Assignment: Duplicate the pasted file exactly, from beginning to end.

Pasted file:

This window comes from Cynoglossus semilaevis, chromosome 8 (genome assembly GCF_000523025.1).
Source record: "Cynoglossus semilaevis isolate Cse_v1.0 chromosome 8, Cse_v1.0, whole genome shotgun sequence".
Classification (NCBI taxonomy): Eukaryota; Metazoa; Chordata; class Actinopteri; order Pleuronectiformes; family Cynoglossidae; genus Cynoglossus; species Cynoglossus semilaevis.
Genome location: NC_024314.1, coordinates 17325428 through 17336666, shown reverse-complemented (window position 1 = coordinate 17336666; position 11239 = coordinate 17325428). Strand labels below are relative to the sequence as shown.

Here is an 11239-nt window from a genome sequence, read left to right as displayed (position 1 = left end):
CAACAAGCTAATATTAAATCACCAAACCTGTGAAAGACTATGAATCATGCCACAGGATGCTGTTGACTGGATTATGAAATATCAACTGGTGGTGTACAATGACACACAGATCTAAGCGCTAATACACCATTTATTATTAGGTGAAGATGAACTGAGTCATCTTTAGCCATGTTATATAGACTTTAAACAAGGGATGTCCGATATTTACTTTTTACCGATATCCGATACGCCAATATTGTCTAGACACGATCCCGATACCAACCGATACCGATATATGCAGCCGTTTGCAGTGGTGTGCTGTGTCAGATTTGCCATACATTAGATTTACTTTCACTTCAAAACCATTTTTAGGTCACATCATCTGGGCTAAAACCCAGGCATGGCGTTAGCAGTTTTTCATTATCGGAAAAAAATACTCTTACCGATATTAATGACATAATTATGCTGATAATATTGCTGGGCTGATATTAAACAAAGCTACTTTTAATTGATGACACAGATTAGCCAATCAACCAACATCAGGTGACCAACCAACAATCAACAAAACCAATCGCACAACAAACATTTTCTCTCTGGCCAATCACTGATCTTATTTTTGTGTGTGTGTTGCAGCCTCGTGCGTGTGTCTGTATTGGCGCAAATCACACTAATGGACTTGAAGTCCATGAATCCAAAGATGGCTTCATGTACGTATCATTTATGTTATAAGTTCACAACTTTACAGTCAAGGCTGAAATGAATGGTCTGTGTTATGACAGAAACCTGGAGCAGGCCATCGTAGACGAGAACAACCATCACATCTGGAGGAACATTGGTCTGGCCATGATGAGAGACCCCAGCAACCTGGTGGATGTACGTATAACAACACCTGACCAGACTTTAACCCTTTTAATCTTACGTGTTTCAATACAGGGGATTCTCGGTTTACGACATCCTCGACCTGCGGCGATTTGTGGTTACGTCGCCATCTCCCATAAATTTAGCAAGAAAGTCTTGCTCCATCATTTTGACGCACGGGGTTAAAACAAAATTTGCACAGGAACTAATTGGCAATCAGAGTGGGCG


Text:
This window comes from Cynoglossus semilaevis, chromosome 8 (genome assembly GCF_000523025.1).
Source record: "Cynoglossus semilaevis isolate Cse_v1.0 chromosome 8, Cse_v1.0, whole genome shotgun sequence".
Classification (NCBI taxonomy): Eukaryota; Metazoa; Chordata; class Actinopteri; order Pleuronectiformes; family Cynoglossidae; genus Cynoglossus; species Cynoglossus semilaevis.
Genome location: NC_024314.1, coordinates 17325428 through 17336666, shown reverse-complemented (window position 1 = coordinate 17336666; position 11239 = coordinate 17325428). Strand labels below are relative to the sequence as shown.

Here is an 11239-nt window from a genome sequence, read left to right as displayed (position 1 = left end):
CAACAAGCTAATATTAAATCACCAAACCTGTGAAAGACTATGAATCATGCCACAGGATGCTGTTGACTGGATTATGAAATATCAACTGGTGGTGTACAATGACACACAGATCTAAGCGCTAATACACCATTTATTATTAGGTGAAGATGAACTGAGTCATCTTTAGCCATGTTATATAGACTTTAAACAAGGGATGTCCGATATTTACTTTTTACCGATATCCGATACGCCAATATTGTCTAGACACGATCCCGATACCAACCGATACCGATATATGCAGCCGTTTGCAGTGGTGTGCTGTGTCAGATTTGCCATACATTAGATTTACTTTCACTTCAAAACCATTTTTAGGTCACATCATCTGGGCTAAAACCCAGGCATGGCGTTAGCAGTTTTTCATTATCGGAAAAAAATACTCTTACCGATATTAATGACATAATTATGCTGATAATATTGCTGGGCTGATATTAAACAAAGCTACTTTTAATTGATGACACAGATTAGCCAATCAACCAACATCAGGTGACCAACCAACAATCAACAAAACCAATCGCACAACAAACATTTTCTCTCTGGCCAATCACTGATCTTATTTTTGTGTGTGTGTTGCAGCCTCGTGCGTGTGTCTGTATTGGCGCAAATCACACTAATGGACTTGAAGTCCATGAATCCAAAGATGGCTTCATGTACGTATCATTTATGTTATAAGTTCACAACTTTACAGTCAAGGCTGAAATGAATGGTCTGTGTTATGACAGAAACCTGGAGCAGGCCATCGTAGACGAGAACAACCATCACATCTGGAGGAACATTGGTCTGGCCATGATGAGAGACCCCAGCAACCTGGTGGATGTACGTATAACAACACCTGACCAGACTTTAACCCTTTTAATCTTACGTGTTTCAATACAGGGGATTCTCGGTTTACGACATCCTCGACCTGCGGCGATTTGTGGTTACGTCGCCATCTCCCATAAATTTAGCAAGAAAGTCTTGCTCCATCATTTTGACGCACGGGGTTAAAACAAAATTTGCACAGGAACTAATTGGCAATCAGAGTGGGCG